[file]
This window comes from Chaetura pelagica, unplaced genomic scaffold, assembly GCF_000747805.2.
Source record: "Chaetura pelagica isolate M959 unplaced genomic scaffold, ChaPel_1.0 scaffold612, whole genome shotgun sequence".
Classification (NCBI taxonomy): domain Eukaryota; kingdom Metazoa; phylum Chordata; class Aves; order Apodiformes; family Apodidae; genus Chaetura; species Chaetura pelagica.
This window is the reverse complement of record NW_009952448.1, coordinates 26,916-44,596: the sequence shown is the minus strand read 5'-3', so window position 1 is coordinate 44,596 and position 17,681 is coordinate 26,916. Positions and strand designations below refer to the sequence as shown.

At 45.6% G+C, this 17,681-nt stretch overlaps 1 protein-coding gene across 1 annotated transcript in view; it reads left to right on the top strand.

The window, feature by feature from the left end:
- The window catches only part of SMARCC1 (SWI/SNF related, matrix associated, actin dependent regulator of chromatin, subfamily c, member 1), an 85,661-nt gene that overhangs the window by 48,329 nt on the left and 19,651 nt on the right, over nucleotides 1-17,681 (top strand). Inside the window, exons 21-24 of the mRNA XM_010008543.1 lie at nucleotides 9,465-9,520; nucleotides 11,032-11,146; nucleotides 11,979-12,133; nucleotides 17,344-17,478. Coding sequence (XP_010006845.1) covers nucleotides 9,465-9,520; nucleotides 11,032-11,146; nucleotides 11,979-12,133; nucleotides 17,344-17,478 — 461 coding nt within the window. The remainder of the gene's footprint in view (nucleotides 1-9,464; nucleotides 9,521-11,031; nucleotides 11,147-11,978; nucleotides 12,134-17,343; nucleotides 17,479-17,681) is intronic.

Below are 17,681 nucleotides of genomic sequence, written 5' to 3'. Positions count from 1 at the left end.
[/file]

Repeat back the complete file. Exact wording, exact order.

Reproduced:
This window comes from Chaetura pelagica, unplaced genomic scaffold, assembly GCF_000747805.2.
Source record: "Chaetura pelagica isolate M959 unplaced genomic scaffold, ChaPel_1.0 scaffold612, whole genome shotgun sequence".
Classification (NCBI taxonomy): domain Eukaryota; kingdom Metazoa; phylum Chordata; class Aves; order Apodiformes; family Apodidae; genus Chaetura; species Chaetura pelagica.
This window is the reverse complement of record NW_009952448.1, coordinates 26,916-44,596: the sequence shown is the minus strand read 5'-3', so window position 1 is coordinate 44,596 and position 17,681 is coordinate 26,916. Positions and strand designations below refer to the sequence as shown.

At 45.6% G+C, this 17,681-nt stretch overlaps 1 protein-coding gene across 1 annotated transcript in view; it reads left to right on the top strand.

The window, feature by feature from the left end:
- The window catches only part of SMARCC1 (SWI/SNF related, matrix associated, actin dependent regulator of chromatin, subfamily c, member 1), an 85,661-nt gene that overhangs the window by 48,329 nt on the left and 19,651 nt on the right, over nucleotides 1-17,681 (top strand). Inside the window, exons 21-24 of the mRNA XM_010008543.1 lie at nucleotides 9,465-9,520; nucleotides 11,032-11,146; nucleotides 11,979-12,133; nucleotides 17,344-17,478. Coding sequence (XP_010006845.1) covers nucleotides 9,465-9,520; nucleotides 11,032-11,146; nucleotides 11,979-12,133; nucleotides 17,344-17,478 — 461 coding nt within the window. The remainder of the gene's footprint in view (nucleotides 1-9,464; nucleotides 9,521-11,031; nucleotides 11,147-11,978; nucleotides 12,134-17,343; nucleotides 17,479-17,681) is intronic.

Below are 17,681 nucleotides of genomic sequence, written 5' to 3'. Positions count from 1 at the left end.